Who was Isaac Newton and what is his scientific legacy?

Mathematician, physicist, scientist, philosopher, theologian and alchemist were some of the jobs carried out by him who is one of the greatest minds in history. Of course, we are referring to Sir Isaac Newton, the man who discovered gravity or rather the physical and mathematical precepts behind it.

Join us as we review the life of this prominent science figure who forever changed the way we understand the universe and its laws.

The life of Isaac Newton

The life of this scientist has been summarized by his official biographers in three well-differentiated blocks, which allows us to reveal who Isaac Newton was . These are identified as his childhood, his life in Cambridge, and ultimately as an English government official until his death.

Newton's Childhood

December 25, 1642 is the date Isaac Newton was born. The son of a married couple of small wealthy landowners in Woolsthorpe, a modest village located in the county of Lincolnshire.

It can be said that his childhood was difficult since his father, Isaac Newton Sr., passed away before being able to see the birth of his son. At the age of 3, his mother, Hannah Ayscough, remarried and left young Isaac in the care of his grandmother. However, Isaac cultivated at that time a deep rejection of his stepfather and his mother.

His first training from him at the age of 12 was received at the King's School in the neighboring town of Grantham, where he went on to be a formidable and highly competitive student. When he reached the age of 17 in 1659, his mother, who had been widowed again, wanted Isaac to go into business on the farm and withdrew him from school.

His maternal uncle, as well as a professor from Newton, convinced his mother to send him back to study to form his later university career.

His passage through Cambridge

Thus, in 1661, Newton entered Trinity College, Cambridge where he received knowledge of Aristotelian philosophy. But this training was complemented by more modern studies including the works of Galileo Galilei, René Descartes, Tomas Street and Johanes Kepler.

The Black Death forced Cambridge to close in 1665 but, in August, it reopened, allowing time for Newton to complete his bachelor's degree. However, the plague reappeared causing a new closure until 1666.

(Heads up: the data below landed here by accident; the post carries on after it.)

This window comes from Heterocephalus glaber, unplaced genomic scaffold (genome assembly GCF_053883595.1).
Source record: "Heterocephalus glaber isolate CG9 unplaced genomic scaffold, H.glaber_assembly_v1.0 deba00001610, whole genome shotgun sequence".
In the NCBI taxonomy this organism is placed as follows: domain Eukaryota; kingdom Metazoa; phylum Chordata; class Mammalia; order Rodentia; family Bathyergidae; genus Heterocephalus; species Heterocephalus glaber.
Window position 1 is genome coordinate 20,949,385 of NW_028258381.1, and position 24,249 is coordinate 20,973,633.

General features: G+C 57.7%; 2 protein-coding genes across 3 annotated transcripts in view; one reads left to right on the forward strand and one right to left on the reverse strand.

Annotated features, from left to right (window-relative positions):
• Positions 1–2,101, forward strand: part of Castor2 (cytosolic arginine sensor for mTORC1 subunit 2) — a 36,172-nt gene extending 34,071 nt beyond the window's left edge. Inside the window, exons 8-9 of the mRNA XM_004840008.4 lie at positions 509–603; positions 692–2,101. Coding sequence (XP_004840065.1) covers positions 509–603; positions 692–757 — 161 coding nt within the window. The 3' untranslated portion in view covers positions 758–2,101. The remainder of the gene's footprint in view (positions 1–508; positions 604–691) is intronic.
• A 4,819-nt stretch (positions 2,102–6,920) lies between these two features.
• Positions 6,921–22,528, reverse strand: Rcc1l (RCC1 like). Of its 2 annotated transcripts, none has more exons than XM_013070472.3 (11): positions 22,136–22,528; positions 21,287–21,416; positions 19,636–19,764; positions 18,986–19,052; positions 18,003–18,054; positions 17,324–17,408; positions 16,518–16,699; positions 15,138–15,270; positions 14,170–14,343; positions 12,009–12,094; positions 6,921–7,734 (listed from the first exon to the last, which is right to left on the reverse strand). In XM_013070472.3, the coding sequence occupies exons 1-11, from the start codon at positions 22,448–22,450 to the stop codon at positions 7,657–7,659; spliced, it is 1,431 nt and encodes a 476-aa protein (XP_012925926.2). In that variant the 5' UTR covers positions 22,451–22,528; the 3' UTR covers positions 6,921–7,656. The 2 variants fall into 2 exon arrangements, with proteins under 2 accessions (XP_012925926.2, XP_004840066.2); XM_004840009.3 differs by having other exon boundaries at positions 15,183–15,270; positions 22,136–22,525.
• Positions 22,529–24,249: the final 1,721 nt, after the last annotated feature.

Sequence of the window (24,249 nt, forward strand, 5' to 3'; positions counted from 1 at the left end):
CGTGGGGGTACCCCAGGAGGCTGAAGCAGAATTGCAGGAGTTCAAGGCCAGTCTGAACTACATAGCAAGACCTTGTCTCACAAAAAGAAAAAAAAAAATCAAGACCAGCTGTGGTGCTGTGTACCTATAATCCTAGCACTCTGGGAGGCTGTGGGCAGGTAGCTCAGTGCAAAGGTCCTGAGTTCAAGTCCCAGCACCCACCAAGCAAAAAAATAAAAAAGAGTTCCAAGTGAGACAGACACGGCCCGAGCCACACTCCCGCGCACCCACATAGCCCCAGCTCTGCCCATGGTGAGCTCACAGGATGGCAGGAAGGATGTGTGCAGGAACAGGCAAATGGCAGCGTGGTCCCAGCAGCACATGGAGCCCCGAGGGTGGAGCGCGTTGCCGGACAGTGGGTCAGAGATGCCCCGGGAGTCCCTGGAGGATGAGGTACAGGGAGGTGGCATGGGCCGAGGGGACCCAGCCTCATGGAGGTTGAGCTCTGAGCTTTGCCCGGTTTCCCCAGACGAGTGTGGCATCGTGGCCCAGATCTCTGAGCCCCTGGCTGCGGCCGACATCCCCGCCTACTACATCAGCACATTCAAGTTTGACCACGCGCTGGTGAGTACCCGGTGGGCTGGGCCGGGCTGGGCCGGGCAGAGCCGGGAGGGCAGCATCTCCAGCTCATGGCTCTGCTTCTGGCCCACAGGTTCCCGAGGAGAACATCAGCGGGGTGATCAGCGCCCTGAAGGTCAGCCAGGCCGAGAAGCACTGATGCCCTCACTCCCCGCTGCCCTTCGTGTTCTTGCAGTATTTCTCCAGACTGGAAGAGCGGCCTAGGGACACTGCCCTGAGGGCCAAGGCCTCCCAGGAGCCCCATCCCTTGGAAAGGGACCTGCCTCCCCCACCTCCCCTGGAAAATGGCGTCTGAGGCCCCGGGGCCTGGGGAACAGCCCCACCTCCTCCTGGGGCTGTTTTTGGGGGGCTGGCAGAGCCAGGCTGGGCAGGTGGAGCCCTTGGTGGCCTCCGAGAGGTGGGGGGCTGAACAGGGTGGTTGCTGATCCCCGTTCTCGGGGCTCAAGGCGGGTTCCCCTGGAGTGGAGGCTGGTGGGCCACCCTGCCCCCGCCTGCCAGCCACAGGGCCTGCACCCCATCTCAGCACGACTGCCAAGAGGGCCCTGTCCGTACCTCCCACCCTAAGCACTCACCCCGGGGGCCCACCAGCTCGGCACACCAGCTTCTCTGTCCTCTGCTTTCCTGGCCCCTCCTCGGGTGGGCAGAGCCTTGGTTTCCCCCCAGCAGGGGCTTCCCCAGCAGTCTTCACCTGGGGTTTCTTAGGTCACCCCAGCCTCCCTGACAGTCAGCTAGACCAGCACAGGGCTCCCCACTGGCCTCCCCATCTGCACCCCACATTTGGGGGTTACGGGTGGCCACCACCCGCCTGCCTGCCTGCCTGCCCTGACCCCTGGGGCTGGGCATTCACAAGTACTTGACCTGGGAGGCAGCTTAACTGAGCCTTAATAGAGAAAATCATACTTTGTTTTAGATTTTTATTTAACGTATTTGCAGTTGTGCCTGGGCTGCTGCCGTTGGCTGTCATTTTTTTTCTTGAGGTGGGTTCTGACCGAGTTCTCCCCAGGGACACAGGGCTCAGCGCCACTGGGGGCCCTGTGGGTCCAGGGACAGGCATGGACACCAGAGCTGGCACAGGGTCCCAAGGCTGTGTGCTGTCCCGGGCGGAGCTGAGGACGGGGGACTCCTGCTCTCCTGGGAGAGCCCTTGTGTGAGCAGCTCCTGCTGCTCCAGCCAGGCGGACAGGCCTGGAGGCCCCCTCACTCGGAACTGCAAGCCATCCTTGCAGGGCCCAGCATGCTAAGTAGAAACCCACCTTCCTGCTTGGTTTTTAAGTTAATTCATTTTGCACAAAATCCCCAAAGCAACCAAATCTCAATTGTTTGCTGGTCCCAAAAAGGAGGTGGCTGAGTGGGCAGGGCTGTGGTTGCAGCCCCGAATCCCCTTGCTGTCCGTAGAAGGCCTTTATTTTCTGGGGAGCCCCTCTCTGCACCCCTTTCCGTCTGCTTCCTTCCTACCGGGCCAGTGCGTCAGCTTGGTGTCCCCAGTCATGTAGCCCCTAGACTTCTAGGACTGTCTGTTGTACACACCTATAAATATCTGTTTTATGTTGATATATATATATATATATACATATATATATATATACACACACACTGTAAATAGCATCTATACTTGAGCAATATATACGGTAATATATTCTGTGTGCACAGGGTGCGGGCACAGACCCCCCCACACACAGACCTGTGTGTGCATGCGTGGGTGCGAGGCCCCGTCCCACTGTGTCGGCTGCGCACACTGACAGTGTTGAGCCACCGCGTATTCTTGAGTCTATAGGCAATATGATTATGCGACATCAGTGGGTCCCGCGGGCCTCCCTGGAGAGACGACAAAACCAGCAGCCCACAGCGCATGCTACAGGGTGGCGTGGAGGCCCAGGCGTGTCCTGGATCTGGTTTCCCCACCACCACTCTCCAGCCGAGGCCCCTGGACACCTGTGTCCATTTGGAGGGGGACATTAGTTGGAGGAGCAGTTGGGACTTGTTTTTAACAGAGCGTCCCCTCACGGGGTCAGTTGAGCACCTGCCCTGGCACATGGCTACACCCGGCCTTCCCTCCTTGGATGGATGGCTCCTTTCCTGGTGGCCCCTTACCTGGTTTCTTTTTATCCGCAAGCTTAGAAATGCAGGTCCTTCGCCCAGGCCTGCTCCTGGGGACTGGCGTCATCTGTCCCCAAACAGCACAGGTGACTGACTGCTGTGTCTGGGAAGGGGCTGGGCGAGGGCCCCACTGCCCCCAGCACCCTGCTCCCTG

In Newton's own words the years 1665 and 1666 were the most prolific times. This period was marked by the reflection and development of a set of ideas that served as foundations for his Newtonian theory. At this point, it is where what Isaac Newton discovered in terms of calculus, the law of universal gravitation and the principles of optics is defined. Years later, the same scientist revealed that the famous observation of the falling apple that inspired Newton to discover the laws that govern gravity.

When he returned to Cambridge in 1667 he became a fellow at Trinity College and then, with the consent of the Lucasian professor Isaac Barrow, Newton became his successor in 1669. From this point on he began a vertiginous advance in mathematics and physics.

What did Newton discover?

Calculation

During his time at Cambridge, specifically in 1669, Newton published his first work on fluxions, better known as calculus. Here he came up with the formula for calculating the power of a binomial regardless of its exponent.

Added to this was his interest in infinitesimal calculus, which put an end to the paradigmatic dominance of Greek foundations in mathematics. However, and only due to pressure from Isaac Barrow, this work was made known, but 12 years later.

Thus this manuscript became what we know as integral and differential calculus It should be noted that Newton and Leibniz engaged in a bitter dispute over the authorship of calculus. But it turns out that both geniuses reached similar conclusions by different methods.

Optics

Being a member of the Roya Society in 1672, Newton presented his research that he had been preparing for 2 years on optics. He had recently invented a powerful reflector telescope and Newton discovered that white light was actually made up of other colored light beams. With Newton's theory of colors it was possible to correct chromatic aberrations with corrective lenses used in observing devices such as refracting telescopes.

Furthermore, Newton rightly concluded that light was made up of “corpuscles”, what today are known as photons. But this theory received enormous criticism from a scientific sector led by Robert Hooke, for which his final obrenoptic works came to light after Hooke's death in 1703.

Newton's laws in mechanics and universal gravitation

By 1679 Newton felt that he owed a debt to the work done in earlier years on the mechanics of the heavenly bodies. This interest was increased by the comet that crossed the northern sky between 1680 and 1681. Isaac Barrow and the famous astronomer Edmund Halley encouraged Newton on his theories on the laws of gravitational attraction.

This work evolved, perfected and corrected itself until in 1679 it was able to unquestioningly verify Newton's law of universal gravitation, but it was published in 1685. This was entirely compatible with Kepler's ideas and explained , with the elliptical shape of the orbits, questions about the retrograde orbit of Mars.

Later this work expanded, publishing in 1687, the Philosophiae naturalis principia mathematica. In this book, Newton's 3 laws which are the foundation of Newtonian or vector mechanics are stated. Seen in more detail, these laws are:

  • Law of inertia.
  • Fundamental principle of dynamics
  • Principle of action and reaction

These newton's laws are perfect to give an answer to the kinematic, dynamic and static phenomena of objects within a Euclidean geometric space.

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